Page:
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Rancho Santa Fe National Philanthropy Day honoree supports local and national organizations in a variety of ways

Pamela S. Wygod / Courtesy photo
Pamela S. Wygod / Courtesy photo

By Kristina Houck

One of Rancho Santa Fe’s very own will soon be honored for her work in the community.

Pamela Wygod, who has lived in Rancho Santa Fe for 20 years, is one of eight community leaders who will be recognized at the National Philanthropy Day Awards Luncheon Nov. 7 at the Hilton San Diego Bayfront Hotel.

Wygod, 66, will receive the Outstanding Philanthropist Award for her work toward improving the lives of children and women, and promoting education and health.

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In its 41st year, National Philanthropy Day celebrates the importance of public and private partnership and collaboration in philanthropy, as well as the role of the development staff and volunteers in philanthropy. National Philanthropy Day is organized by the San Diego Chapter of the Association of Fundraising Professionals and presented by the Jewish Community Foundation San Diego.

“I’m totally surprised,” Wygod said. “When you’re involved in philanthropy, your reward is knowing that you’ve helped somebody. You don’t anticipate that you’re going to get an award thanking you for helping other people.”

Originally from New York, Wygod volunteered on development committees at her children’s schools. Although she enjoyed supporting Emily and Max’s education, Wygod discovered she didn’t like asking for money.

“I’d much rather give it away,” said Wygod, as she laughed.

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Seeing a need in her community, Wygod founded the Rose Foundation, a private family foundation, in 1992. The foundation, which focuses on women and children’s issues, domestic violence, and health and wellness, has donated to a variety of local and national organizations, including the Alzheimer’s Association, Boys and Girls Club of San Dieguito, Interfaith Community Services, Monarch School, Rady Children’s Hospital, UC San Diego, Voices for Children, and more.

“I felt that my husband and I were in a position where we could help and it’s gone from there,” said Wygod, whose husband, Martin Wygod, is a businessman, prominent Thoroughbred racehorse owner and breeder, and board chairman of the WebMD Health Corporation. “The Rose Foundation was my first vehicle into philanthropy. It was cutting my teeth on philanthropy. I learned a lot through that.”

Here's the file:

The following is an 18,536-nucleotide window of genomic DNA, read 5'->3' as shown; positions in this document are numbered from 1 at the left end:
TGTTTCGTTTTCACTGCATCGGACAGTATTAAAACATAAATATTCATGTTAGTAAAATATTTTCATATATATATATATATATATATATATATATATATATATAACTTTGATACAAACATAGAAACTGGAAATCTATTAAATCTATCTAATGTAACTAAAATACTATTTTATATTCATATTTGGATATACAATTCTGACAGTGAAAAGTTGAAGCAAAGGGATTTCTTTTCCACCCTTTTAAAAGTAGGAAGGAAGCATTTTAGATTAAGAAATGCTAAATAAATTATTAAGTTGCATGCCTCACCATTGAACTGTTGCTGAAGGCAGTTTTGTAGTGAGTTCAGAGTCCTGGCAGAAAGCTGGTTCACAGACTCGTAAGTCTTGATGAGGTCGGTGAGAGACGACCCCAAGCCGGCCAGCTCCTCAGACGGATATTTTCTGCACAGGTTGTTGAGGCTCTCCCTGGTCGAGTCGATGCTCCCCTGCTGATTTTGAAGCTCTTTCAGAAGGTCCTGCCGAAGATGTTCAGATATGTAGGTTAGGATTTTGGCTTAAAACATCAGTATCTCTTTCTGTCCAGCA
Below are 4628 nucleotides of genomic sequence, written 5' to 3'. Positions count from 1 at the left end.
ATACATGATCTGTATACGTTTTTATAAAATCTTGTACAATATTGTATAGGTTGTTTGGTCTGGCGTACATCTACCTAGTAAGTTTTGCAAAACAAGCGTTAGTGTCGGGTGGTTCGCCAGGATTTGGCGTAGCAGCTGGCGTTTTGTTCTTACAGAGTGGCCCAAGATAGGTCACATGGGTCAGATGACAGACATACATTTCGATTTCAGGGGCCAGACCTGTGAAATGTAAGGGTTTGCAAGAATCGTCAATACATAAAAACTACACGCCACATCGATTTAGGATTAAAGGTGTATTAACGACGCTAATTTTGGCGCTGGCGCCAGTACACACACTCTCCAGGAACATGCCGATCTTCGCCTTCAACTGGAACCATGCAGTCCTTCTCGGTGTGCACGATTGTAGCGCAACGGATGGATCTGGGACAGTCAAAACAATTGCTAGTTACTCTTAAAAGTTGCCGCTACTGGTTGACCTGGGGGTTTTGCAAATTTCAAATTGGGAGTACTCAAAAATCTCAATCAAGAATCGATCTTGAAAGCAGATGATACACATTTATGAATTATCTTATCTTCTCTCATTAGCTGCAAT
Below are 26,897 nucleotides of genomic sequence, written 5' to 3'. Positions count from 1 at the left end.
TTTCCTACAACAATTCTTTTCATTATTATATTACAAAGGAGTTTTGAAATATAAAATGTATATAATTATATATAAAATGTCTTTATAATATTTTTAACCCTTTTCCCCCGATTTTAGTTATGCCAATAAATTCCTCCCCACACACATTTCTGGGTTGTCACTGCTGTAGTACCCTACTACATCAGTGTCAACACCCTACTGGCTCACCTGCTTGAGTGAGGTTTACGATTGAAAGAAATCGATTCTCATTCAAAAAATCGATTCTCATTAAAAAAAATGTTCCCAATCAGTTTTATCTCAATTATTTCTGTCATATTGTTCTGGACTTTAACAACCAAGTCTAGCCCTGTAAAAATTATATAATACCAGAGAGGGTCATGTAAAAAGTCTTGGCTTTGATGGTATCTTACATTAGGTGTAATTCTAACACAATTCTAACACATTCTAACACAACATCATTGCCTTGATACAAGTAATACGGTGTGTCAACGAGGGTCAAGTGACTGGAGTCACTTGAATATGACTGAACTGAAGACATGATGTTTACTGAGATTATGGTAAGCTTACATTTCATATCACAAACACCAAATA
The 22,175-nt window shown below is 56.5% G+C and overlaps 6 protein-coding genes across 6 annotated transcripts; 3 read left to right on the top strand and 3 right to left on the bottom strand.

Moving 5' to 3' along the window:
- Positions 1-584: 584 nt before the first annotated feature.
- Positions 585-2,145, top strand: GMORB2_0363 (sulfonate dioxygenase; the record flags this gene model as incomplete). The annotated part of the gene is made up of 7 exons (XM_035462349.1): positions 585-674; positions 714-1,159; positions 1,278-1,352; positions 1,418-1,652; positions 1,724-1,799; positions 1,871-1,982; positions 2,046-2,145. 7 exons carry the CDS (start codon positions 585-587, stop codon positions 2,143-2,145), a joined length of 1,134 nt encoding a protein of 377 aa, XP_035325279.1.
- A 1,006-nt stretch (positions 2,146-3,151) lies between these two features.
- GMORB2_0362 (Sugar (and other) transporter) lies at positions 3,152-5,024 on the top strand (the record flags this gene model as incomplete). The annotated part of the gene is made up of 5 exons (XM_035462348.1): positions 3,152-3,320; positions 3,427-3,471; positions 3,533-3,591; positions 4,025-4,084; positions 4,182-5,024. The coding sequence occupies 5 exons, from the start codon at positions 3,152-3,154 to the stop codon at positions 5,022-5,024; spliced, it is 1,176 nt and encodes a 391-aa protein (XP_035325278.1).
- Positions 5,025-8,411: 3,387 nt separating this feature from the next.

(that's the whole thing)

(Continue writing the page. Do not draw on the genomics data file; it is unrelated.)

Wygod later co-founded the WebMD Health Foundation, of which she currently serves as vice president and co-chair. Dedicated to improving the quality of health care through education, access and innovative collaborations, the foundation supports CancerCare, Lotts Creek Community School and the UCSD Student-Run Free Clinic Project, which provides accessible, quality health care for the underserved in the community.

“I was shocked beyond belief when I saw what they were capable of doing,” said Wygod, who got involved with the clinic about eight years ago and currently serves on the clinic’s advisory committee. “It captured my heart immediately.”

In addition, Wygod founded the Anonymous Giving Circle of Women. Launched 11 years ago, the group has anonymously distributed more than $1 million to the San Diego community, Wygod said.

“I felt that there was a need for a group like this because I know our community needs funding, and I wanted women to understand that we can do so much more than buying a ticket or table at a charity,” she said. “I am so proud of this because we have 16 wonderful women who have done an amazing job of helping out our community.”

A collaborative grant maker who cares about the underserved, Wygod often leverages grants with other foundations. In all, Wygod has been responsible for more than $32 million in grants to more than 150 organizations throughout the United States.

“Everybody is capable in some manner to help out other people in our community who are in need,” Wygod said. “It doesn’t always have to be something huge. It doesn’t have to be something where your name is on a building. It has to be something that reaches the average person where they’re struggling and they need help to survive.”

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The National Philanthropy Honorary Committee, which is comprised of community leaders, including past honorees, reviewed more than 175 nominations for this year’s awards.

Nominated by the UCSD Student-Run Free Clinic Project, Wygod’s nomination was endorsed by a number of people, organizations and institutions, including the Ronald McDonald House Charities of San Diego, Rady Children’s Hospital Foundation, A Reason to Survive, CancerCare, Sanford Health Foundation, Lotts Creek Community School, KPBS and The California Endowment.

“I am so grateful and surprised by the number of people and nonprofits who supported my nomination,” Wygod said. “It’s very special and I’m so pleased that they feel that I do good enough work that I deserve something or warrant an award — even though if I didn’t get one, I would still be very happy helping out.”

The National Philanthropy Day luncheon will take place from 11:30 a.m. to 1:30 p.m. Nov. 7 at the Hilton San Diego Bayfront.

For more information, visit www.npd2013.org.


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